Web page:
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Steven A. Camarota, research director at the Center for Immigration Studies, also disputed Mr. Aguilar’s conclusion that legalizing illegal Hispanic immigrants would be good for the GOP.

“The only way to come to the conclusion that accelerating immigration will help Republicans politically is to ignore all the survey data on what voters in immigrant communities want from government,” Mr. Camarota said. “Even with the current level of immigration, it is hard to see how the Republican Party survives as conservative and nationally competitive.”

But Texas GOP Chairman Steve Munisteri said Republicans should learn a lesson from post-election polls in Texas that showed Hispanics favored a guest-worker program — even if it does not include legalization of illegal immigrants.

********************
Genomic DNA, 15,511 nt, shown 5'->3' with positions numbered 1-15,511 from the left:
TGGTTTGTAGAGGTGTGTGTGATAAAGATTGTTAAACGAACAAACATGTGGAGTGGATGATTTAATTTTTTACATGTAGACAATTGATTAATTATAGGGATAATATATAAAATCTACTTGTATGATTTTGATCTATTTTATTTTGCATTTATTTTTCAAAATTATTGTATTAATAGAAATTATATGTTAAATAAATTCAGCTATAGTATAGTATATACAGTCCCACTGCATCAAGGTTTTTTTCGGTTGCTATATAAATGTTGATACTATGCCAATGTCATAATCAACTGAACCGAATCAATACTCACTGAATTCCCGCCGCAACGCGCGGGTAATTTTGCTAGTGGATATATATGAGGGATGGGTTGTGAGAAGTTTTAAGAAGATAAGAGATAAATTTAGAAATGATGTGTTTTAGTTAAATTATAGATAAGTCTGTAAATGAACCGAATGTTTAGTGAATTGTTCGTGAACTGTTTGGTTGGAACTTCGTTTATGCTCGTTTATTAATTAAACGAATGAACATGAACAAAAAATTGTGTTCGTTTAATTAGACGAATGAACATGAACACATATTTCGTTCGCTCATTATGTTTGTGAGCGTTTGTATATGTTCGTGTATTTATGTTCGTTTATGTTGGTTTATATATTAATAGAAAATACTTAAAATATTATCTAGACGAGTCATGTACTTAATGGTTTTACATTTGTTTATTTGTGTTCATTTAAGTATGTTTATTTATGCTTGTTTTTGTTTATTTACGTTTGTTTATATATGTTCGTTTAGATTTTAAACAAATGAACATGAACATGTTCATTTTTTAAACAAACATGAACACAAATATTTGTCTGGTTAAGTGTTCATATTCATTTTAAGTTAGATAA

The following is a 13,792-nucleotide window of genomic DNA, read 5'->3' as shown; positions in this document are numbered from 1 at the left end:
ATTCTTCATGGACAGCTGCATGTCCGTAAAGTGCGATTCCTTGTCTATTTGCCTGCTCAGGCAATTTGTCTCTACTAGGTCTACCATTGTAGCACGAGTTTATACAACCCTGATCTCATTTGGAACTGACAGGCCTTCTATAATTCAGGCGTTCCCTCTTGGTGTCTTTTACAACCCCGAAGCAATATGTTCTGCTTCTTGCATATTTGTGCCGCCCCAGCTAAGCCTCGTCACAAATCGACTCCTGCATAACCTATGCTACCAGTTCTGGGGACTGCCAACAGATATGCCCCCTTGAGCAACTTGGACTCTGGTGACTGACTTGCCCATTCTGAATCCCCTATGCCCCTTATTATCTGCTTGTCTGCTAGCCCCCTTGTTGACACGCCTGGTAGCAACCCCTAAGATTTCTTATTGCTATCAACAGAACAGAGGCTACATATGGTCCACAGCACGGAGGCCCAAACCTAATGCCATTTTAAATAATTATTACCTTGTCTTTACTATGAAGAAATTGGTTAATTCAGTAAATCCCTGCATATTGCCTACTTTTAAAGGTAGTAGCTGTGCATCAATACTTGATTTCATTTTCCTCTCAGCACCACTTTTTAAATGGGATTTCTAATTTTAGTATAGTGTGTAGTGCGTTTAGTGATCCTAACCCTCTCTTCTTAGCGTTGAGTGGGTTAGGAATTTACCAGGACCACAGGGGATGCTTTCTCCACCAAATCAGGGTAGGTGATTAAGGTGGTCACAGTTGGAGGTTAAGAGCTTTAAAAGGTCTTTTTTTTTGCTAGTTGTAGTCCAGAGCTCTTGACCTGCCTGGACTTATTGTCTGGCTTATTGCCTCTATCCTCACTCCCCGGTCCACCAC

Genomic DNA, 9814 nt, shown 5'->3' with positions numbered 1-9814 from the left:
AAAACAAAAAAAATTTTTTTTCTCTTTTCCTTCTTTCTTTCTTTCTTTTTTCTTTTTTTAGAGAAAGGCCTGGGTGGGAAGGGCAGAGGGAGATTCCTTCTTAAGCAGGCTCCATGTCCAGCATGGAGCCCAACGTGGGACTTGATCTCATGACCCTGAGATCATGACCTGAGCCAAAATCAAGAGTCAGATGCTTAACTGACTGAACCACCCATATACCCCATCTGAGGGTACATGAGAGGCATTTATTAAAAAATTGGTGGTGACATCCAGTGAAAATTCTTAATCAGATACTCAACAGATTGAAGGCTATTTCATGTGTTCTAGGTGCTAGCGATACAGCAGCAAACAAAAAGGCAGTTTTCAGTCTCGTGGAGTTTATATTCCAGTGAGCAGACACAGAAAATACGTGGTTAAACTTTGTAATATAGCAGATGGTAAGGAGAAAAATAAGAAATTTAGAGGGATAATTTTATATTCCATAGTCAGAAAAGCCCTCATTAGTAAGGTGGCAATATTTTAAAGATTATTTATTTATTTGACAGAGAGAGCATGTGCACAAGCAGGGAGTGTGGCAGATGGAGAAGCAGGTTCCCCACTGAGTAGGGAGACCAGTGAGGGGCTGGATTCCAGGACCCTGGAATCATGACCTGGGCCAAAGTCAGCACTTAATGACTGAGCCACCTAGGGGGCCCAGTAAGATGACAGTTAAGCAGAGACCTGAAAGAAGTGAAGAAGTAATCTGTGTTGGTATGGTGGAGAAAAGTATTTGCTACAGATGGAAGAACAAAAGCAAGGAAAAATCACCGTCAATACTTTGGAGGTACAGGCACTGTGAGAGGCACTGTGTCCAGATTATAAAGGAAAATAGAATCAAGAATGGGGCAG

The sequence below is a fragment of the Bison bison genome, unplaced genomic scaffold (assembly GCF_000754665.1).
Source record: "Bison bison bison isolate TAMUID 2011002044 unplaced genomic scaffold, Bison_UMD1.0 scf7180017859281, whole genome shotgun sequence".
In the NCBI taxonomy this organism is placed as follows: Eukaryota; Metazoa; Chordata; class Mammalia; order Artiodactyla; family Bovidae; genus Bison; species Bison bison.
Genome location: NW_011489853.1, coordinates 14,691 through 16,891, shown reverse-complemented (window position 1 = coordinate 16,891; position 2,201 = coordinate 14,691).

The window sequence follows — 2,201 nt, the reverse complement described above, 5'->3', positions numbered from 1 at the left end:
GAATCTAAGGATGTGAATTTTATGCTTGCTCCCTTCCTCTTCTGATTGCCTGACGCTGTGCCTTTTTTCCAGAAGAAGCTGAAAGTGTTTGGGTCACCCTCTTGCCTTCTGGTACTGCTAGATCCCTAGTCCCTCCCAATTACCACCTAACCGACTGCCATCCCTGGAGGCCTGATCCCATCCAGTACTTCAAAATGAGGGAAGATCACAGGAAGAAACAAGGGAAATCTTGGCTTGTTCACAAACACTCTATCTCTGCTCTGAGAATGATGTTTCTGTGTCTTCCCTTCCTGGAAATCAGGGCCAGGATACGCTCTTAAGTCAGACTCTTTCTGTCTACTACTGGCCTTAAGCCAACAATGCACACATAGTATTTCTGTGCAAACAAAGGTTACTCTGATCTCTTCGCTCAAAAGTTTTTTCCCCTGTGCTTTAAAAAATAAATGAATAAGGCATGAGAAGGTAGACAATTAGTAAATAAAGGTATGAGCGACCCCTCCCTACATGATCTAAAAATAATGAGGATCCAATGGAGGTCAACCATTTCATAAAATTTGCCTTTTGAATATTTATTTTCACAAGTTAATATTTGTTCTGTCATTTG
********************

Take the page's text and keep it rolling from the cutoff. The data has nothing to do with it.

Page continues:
Whatever the case, he said, the issue is so delicate that it could, over the long run, decide whether the Lone Star State stays in the Republican column.

“Currently, we get around 40 percent of the Hispanic vote,” he said. “If we have any major erosion among our Hispanic Republicans, if they get discouraged or disillusioned in any way, then Texas will be ripe for a Democratic turnover. So if you adopt a policy that turns off Hispanics in Texas that vote for the Texas Republican candidate, then the party will not survive nationally, and you cannot elect a Republican president in my lifetime.”